17.8 m


                                                                                                     Feed Point

                    9.4 m



                                               17.8 m




   Tree                                                                                                       House


Practical construction was simple. I tied one end of a length of nylon ski-rope to a decorative lantern on the east of the house (right-hand side in the diagram), and tied a couple of heavy fishing weights to the other end. I then threw the weights over the roof, having first ensured that the pets were safely shut inside and the YL out shopping. (A cute kitten brained by plummeting fishing weight is not a good way to endear our wonderful hobby to your life partner. Life partner brained by fishing weight is even worse.) I then threw the weighted end of the rope over a suitable branch in the tree and tied it to a stake embedded in the ground beneath the tree. The rope served as a support for the antenna itself, which was made of 1.5 mm diameter enameled copper wire. The bottom of the vertical side was tied to the tree using another short length of ski-rope to maintain the delta shape. (The ski rope is shown dotted in the diagram above, while the wire is shown as a solid line).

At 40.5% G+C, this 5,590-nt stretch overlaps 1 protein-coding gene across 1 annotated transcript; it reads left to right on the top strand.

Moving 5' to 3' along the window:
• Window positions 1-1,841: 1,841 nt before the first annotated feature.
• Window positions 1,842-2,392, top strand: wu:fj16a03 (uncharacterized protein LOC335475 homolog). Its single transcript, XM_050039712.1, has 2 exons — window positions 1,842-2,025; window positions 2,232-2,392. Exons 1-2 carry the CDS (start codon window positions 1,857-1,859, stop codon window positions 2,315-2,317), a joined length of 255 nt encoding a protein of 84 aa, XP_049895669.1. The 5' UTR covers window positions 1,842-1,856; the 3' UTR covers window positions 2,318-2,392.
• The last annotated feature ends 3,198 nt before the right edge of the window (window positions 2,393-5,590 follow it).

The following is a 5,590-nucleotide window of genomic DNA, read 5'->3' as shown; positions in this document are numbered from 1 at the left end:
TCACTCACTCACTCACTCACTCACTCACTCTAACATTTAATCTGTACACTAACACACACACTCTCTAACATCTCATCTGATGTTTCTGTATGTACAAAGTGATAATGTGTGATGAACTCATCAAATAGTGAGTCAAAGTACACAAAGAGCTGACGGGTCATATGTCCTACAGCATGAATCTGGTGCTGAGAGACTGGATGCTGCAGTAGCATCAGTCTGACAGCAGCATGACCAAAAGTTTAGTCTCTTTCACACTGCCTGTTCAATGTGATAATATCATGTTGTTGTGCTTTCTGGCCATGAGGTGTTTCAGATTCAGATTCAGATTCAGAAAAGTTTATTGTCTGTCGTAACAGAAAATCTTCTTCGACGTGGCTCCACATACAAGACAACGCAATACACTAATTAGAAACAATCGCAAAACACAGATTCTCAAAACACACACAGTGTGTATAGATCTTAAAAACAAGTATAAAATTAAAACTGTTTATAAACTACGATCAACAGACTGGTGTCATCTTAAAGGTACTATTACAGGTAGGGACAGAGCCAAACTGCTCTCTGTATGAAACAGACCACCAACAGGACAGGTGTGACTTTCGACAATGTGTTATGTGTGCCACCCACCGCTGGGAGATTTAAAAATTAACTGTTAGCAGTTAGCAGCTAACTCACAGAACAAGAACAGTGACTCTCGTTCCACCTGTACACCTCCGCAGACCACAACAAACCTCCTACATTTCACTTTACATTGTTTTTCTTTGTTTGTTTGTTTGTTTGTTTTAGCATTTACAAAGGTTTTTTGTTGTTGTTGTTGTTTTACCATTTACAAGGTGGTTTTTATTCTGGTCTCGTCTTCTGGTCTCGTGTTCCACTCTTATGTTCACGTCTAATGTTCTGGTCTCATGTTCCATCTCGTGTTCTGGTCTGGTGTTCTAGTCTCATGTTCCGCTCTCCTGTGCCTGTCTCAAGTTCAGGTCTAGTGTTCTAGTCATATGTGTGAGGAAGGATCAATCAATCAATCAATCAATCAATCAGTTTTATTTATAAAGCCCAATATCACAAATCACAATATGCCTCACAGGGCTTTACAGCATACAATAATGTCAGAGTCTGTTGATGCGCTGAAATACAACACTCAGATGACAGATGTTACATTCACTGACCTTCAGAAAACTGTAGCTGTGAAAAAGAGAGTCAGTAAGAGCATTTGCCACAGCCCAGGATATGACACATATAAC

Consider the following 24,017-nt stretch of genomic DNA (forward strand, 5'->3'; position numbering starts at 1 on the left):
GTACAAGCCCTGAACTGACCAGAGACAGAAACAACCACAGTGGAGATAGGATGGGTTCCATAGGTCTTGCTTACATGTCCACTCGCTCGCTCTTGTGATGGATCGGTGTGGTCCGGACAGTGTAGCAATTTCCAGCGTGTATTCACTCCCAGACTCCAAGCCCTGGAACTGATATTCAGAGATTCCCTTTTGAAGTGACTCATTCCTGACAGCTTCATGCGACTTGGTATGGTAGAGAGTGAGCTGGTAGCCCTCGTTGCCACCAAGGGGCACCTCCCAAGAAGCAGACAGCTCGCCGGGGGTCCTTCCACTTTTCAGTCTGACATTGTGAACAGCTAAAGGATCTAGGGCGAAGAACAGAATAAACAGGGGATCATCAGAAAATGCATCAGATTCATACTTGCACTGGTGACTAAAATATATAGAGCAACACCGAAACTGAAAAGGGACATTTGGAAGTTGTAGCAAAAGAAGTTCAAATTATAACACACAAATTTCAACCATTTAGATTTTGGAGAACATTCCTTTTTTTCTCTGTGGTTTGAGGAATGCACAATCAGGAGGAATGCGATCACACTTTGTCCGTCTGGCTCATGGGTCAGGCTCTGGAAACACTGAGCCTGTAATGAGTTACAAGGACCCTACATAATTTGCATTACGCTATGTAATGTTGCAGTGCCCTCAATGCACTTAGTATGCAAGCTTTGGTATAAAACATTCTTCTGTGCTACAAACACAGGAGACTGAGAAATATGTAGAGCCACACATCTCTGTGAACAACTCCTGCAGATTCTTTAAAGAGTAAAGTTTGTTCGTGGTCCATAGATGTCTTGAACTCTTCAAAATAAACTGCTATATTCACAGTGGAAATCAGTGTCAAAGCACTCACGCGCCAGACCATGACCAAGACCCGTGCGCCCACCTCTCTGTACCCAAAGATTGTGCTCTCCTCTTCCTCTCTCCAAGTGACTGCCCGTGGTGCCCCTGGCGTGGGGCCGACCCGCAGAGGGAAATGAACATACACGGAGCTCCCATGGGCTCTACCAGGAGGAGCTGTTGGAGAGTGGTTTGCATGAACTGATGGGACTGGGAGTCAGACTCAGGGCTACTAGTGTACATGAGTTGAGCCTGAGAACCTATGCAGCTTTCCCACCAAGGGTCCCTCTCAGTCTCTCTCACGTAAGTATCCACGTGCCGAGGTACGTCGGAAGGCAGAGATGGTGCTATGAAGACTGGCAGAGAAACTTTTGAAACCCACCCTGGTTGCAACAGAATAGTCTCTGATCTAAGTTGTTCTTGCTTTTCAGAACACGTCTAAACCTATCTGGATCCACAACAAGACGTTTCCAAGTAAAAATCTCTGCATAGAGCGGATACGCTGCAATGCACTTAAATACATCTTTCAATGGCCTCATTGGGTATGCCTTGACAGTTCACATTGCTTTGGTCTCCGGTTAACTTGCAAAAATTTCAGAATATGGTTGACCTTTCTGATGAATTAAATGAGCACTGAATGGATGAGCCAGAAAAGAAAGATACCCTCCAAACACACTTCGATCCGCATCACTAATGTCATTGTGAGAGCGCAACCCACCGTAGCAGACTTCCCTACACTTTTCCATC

The antenna dimensions are approximately 17.8 m on each of the long sides, and 9.4 m on the vertical axis. These dimensions give a good match to 50 ohms with an SWR of less than 1.5:1 throughout the 40 m band. As with all antennas, you should initially cut it long and then progressively shorten it until resonance is achieved. The feed point is at the apex of the triangle, the far right hand side as depicted above. Although it is a balanced antenna and should ideally be fed with a balun, you can feed directly from 50-ohm coax at the risk of some pattern distortion. If you do feed it without a balun then it does not matter which leg of the loop is connected to the shield and which leg is connected to the inner conductor.

I constructed an EZ-NEC model that predicts a maximum gain of 1.6 dBi perpendicular to the plane of the loop at an elevation angle of 22°, and a gain of –3.0 dBi at an elevation angle of 6°, which is the angle suggested by Moxon as being representative of DX performance. While by no means spectacular, this should nevertheless provide better DX performance than a flat-top dipole at the same maximum height of 12.2 m above ground, which has a maximum gain of 5.8 dBi at 51° elevation (resulting in lots of local QRM) but is over 4 dB worse at 6° with a gain of  –7.1° dBi. Both antennas were modeled over “Medium” ground using the Sommerfeld-Norton model.